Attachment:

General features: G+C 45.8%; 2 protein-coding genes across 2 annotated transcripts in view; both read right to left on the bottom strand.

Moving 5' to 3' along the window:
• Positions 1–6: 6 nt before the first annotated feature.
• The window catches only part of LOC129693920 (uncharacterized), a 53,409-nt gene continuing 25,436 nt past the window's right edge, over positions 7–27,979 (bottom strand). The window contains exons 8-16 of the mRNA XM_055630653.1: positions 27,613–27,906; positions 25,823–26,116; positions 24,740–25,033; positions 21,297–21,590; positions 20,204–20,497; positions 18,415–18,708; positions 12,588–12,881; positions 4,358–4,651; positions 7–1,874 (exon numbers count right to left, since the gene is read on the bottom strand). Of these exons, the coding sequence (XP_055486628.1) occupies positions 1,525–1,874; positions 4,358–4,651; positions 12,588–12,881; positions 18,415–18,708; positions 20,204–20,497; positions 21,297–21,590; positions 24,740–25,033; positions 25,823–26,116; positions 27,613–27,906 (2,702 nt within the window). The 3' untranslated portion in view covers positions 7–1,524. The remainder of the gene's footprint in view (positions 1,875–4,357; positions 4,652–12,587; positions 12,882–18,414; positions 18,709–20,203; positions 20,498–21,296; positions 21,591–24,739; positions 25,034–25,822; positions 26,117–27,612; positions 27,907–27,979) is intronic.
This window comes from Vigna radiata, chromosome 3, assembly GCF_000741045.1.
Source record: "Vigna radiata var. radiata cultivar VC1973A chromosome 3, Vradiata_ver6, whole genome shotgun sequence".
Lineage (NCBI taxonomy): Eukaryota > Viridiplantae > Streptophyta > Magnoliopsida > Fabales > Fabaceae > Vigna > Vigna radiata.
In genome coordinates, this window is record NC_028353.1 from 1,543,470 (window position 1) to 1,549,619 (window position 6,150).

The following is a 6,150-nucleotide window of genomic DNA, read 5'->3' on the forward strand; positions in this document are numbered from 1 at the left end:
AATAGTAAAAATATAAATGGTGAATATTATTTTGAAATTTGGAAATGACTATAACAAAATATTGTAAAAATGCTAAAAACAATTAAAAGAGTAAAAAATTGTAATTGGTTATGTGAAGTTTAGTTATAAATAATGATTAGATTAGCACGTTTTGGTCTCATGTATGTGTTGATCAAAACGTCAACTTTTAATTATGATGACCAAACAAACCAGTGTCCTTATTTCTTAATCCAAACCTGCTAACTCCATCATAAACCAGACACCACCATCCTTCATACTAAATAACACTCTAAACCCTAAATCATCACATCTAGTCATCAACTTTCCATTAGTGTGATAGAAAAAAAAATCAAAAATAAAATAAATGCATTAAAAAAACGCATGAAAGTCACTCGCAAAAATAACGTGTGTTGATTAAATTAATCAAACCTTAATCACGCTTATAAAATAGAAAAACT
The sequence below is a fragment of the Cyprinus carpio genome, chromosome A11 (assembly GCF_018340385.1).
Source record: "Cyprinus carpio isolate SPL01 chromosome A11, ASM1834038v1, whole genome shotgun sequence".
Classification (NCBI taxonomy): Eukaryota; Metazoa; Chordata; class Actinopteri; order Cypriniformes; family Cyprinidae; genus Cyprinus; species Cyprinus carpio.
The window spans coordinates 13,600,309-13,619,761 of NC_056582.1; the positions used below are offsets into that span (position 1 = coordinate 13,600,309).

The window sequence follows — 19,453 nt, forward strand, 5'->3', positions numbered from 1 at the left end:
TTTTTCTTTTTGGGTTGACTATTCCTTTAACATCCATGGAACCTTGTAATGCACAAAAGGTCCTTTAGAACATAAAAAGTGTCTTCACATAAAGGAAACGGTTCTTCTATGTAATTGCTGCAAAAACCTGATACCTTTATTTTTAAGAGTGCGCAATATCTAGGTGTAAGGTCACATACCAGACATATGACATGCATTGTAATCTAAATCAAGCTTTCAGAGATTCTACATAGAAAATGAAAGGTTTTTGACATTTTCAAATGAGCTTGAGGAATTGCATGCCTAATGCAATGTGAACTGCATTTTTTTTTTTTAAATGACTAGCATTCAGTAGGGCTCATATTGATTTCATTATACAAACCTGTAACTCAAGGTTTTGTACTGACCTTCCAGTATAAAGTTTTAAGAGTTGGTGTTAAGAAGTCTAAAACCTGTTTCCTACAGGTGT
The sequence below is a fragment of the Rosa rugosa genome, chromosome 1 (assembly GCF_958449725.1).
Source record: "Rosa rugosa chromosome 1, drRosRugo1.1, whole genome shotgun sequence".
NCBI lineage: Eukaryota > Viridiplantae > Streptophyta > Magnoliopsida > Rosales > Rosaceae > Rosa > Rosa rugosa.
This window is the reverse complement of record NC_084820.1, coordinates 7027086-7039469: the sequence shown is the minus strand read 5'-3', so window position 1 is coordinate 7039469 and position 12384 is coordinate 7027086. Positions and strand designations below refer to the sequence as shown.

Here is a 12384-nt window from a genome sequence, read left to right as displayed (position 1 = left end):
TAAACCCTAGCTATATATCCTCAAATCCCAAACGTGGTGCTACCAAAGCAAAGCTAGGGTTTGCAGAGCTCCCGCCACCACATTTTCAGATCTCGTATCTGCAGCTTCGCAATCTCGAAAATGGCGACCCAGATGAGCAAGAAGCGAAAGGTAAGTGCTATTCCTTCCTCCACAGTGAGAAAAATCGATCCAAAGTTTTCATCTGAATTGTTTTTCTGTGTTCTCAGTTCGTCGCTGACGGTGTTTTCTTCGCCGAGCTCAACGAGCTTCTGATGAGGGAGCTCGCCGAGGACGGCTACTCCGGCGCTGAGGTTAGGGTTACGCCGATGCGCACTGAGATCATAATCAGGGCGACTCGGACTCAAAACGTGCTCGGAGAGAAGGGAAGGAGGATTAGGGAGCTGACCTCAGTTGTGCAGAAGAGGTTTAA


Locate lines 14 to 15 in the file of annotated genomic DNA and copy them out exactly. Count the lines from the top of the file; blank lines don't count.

The window spans coordinates 13,600,309-13,619,761 of NC_056582.1; the positions used below are offsets into that span (position 1 = coordinate 13,600,309).

The window sequence follows — 19,453 nt, forward strand, 5'->3', positions numbered from 1 at the left end: